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Lectures >> Botkin Flyers: Swaney Lecture
Benjamin Botkin Lecture Series: Texts from the Event
Bridles, Bits and Beads: Folk and Fieldwork from the High, Wide and Handsome
State of Montana
featuring Alexandra Swaney, Director of Folklife
Programs at the Montana Arts Council
by Alex Swaney
Thursday, July 21, 2005
12:00 noon to 1:00 pm
1st Floor, James Madison Building
Library of Congress
101 Independence Ave., SE
The fast horses and Indians you see on this flyer conjure up a stereotypical
landscape of the Old West. It's an image from the Real Bird family's
re-enactment of the Custer's Last Stand. There still are cowboys
and Indians in Montana -- those are some of the peoples who live there
and many still do practice their traditional arts. But as everyone who
lives there knows, Montana is changing rapidly and becoming more of a playground
for people of means, and less of a bread and beef basket to the country.
In addition, there are traditional folk in Montana that defy many of the
usual characterizations we have in mind.
Bridles, Bits and Beads was the first traveling folk arts exhibit curated
and toured throughout Montana by Alexandra Swaney in her first two years
as folklife director at the Montana Arts Council. Dr. Swaney will present
a slide show with commentary covering this exhibit along with an overview
of the Montana Folklife Program of the last ten years, accompanied by audio
selections. You will meet such artists as:
Bill Allison, saddle maker from Roundup, Montana, who feels really good
about making something that suits the working cowboy, and about being able
to stay where he wants to be.
Nina Russell, jazz pianist born in Washington D.C. who worked in the Chicago
clubs in the thirties, spent the forties in Los Angeles, and came to Montana
because her father had been a buffalo soldier at Wounded Knee and later
in Montana. The last third of her life she became an institution in Kalispell,
Montana, playing every week at a local nightclub into her late eighties.
Bill Ohrmann, visionary painter, who at
age eighty began painting colorful scenes of the collapse of the earth
and its ecosystems, based on his personal experiences as a rancher in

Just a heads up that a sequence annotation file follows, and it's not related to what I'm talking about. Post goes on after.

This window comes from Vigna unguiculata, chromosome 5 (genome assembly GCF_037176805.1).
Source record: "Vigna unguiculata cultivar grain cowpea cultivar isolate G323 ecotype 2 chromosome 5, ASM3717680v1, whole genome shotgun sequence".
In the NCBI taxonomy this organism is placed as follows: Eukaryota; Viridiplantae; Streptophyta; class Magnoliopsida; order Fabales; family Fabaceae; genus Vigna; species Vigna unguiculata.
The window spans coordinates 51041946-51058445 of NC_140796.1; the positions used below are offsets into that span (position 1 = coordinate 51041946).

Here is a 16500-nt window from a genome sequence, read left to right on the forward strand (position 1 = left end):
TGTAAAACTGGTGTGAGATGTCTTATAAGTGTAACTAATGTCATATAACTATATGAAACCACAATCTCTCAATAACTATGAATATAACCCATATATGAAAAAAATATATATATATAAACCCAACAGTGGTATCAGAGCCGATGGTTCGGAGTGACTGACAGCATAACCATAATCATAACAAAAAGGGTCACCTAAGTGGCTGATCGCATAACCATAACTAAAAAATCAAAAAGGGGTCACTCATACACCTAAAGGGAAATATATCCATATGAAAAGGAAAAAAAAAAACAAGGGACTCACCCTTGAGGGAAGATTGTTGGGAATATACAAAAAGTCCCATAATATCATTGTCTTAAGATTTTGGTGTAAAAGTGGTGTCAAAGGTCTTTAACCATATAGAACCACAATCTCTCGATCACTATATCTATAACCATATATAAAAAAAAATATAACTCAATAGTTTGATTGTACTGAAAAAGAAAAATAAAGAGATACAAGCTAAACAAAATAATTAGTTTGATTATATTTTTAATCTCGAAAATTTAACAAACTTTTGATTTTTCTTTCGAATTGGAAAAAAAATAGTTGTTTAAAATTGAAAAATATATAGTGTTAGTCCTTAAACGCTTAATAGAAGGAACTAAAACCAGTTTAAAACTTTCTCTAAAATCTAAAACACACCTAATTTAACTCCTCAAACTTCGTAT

the Flint Creek Valley of western Montana.
Iris Allrunner, star quilter and porcupine
quiller from the Fort Peck Reservation who founded the battered women's
shelter on the Fort Peck Reservation and believes that traditional arts
are essential to the continuing social and spiritual well-being her people.
Her quilts are also framed and hanging in the tribal casino.
John "the Yank" Harrington,
accordionist, who came from Ireland to Butte, Montana, but who vowed never
to work in the mines. He became a Butte institution, and for many years
collected and recorded many of the musicians who lived or came through
Butte. His collection is now being accessioned by the American Folk life
Alma Hogan Snell, Crow ethnobotanist
and relative of Chief Plenty Coups, and grand daughter of tribal elder
Pretty Shield, who knows the old ways of cooking and curing with the plants
growing right around her house.
Pat Kennedy, Chippewa Cree elder and
well-known composer of powwow social songs who was also a spiritual leader
and received an award from the Institute for Noetic Sciences for his attempt
to bridge the spiritual gap between white and Indian worlds.
Not forgetting that Montana really is a huge state with regions that have
their own identity, you will hear about lefse, lutefisk, and the poetry
and songs of D. W. Groethe from its Norwegian immigrant culture. You will
also experience slides and audio from fieldwork surveys from the last ten
years carried out by folklorists Blanton Owen
and Jens Lund in north central
and eastern Montana.
Alexandra Swaney received her Ph.D. in anthropology from the University
of Colorado in 1975, based on fieldwork in Mexico, where she interviewed
elders in the city of Saltillo, Coahuila to discover cultural attitudes
toward aging, and found that their stories were far more interesting than
her dissertation topic. She has been Director of Folklife Programs at the
Montana Arts Council for the last nine years.